Compliance has turned us into pack rats. Even outside the heavily regulated health and financial industries, many of us now reflexively play it safe and save anything that seems important. But surprisingly, this "structured" information -- documents, e-mail, transaction records -- accounts for only about half of all enterprise data.
The other half is so-called dark matter. Generated by servers, routers, desktops, switches, and other systems, dark matter generally takes the form of log files that record errors, system access attempts, and countless other events. Dark matter in IT, like that mysterious stuff floating in deep space, is both widely distributed and hidden despite its enormous mass.
[ Dark matter makes up almost half of the enterprise data explosion, the most pressing problem in IT. ]
Typically, IT pays attention to dark matter only after something goes wrong. When there's a security breach, you go straight to the log files to see when and how the breach began and which systems may have been compromised. When a server goes down, log files usually reveal the cause of the failure. Otherwise, dark matter stays in the dark.
But what if you monitored those log files en masse as a matter of course? Could you drill into dark matter and detect security breaches in progress or sound the alarm based on a pattern of errors before a server falls over?
The answer to that question points to some of the most interesting enterprise technology around -- including SEM (security event management), cloud-based distributed computing, and advanced search technology expressly designed for dark matter.
To take a timely example, ArcSight -- one of the leading SEM vendors -- just announced FraudView, which mines security log data for statistically significant patterns of nefarious activity. According to Reed Henry, senior vice president of marketing for ArcSight, FraudView is already being used to detect wire fraud in wholesale banks and "pump and dump" stock schemes in retail brokerages.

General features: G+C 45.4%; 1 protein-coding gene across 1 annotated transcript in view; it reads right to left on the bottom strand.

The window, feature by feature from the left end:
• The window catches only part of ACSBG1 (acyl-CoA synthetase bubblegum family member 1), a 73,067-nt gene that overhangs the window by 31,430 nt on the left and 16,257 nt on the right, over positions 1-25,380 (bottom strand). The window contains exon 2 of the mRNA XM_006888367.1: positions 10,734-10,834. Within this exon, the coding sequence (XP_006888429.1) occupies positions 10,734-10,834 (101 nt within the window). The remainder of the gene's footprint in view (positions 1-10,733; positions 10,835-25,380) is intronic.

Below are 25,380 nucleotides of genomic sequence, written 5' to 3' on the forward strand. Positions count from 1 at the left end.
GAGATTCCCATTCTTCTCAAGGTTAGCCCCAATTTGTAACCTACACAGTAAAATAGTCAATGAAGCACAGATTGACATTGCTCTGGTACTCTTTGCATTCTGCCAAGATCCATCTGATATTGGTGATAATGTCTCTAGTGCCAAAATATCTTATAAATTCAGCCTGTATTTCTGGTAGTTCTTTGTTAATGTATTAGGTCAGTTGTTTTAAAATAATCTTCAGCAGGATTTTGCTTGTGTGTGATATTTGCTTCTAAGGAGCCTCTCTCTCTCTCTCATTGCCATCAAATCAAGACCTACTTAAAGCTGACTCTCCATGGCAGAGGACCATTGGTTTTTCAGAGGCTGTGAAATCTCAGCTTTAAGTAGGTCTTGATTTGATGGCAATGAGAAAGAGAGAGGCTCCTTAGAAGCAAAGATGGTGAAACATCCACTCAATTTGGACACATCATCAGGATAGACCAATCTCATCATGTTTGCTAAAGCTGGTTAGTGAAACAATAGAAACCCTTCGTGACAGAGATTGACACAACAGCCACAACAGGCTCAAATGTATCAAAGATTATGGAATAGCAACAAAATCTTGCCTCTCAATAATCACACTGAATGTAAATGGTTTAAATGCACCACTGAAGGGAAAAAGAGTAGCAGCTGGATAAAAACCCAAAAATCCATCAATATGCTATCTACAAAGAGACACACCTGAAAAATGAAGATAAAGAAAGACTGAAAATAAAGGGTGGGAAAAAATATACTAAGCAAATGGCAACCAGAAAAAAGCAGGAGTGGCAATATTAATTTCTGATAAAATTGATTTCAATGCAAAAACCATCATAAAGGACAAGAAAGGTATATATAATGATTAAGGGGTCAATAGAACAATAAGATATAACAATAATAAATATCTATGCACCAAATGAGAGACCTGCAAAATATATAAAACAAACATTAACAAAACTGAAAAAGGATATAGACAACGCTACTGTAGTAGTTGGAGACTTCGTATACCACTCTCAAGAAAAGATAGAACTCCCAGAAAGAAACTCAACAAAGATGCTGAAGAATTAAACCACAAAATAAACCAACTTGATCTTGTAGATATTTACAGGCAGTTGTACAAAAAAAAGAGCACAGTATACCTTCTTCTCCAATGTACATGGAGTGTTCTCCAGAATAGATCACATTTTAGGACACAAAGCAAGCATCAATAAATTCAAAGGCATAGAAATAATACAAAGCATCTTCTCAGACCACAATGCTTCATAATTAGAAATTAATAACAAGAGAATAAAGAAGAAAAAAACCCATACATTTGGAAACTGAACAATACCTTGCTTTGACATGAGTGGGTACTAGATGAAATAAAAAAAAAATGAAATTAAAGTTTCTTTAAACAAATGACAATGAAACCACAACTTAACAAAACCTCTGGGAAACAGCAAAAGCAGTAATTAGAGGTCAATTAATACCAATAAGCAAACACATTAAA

On the raw technology side, there's Apache Hadoop, a Java programming framework designed for data-intensive parallel processing. Hadoop turns out to be perfect for pulling together log files distributed across an organization for analysis. Amazon now provides turnkey Hadoop services, so customers can shovel huge quantities of log data onto Amazon servers and crunch on it mercilessly, teasing out patterns that may yield profound insights on, say, application or datacenter architecture.
At a more refined level, Splunk provides what it calls "Google for IT." Rather than attempt to consolidate log data, Splunk crawls and indexes it wherever it may reside on the network, using semantics to parse that data and make sense of it -- to the point of creating charts and graphs that look like business intelligence reports. Erik Swan, Splunk's CTO and co-founder (and a winner of InfoWorld's 2009 CTO 25 award) believes that the usefulness of this data extends beyond IT. Business management, he says, can use these graphical search results to put a very accurate price tag on downtime, for example, or show the concrete results of investing in optimization. The recently released Splunk 4 ups the ante, enabling users to create custom dashboards and process as many as 500,000,000 events per second.
There was a time in IT when advanced thinking always pointed to some new, more logical organizational model, in which order would be imposed on chaos and new efficiencies would magically appear. Dark matter and the emerging solutions to manage it tell a different story. You can spend eternity centralizing, creating new standards, and regimenting reality, or you can accept a certain degree of random distribution and take your best shot at interpreting it, at a speed much closer to real time. Exploring the inner space of dark matter is a fascinating new frontier.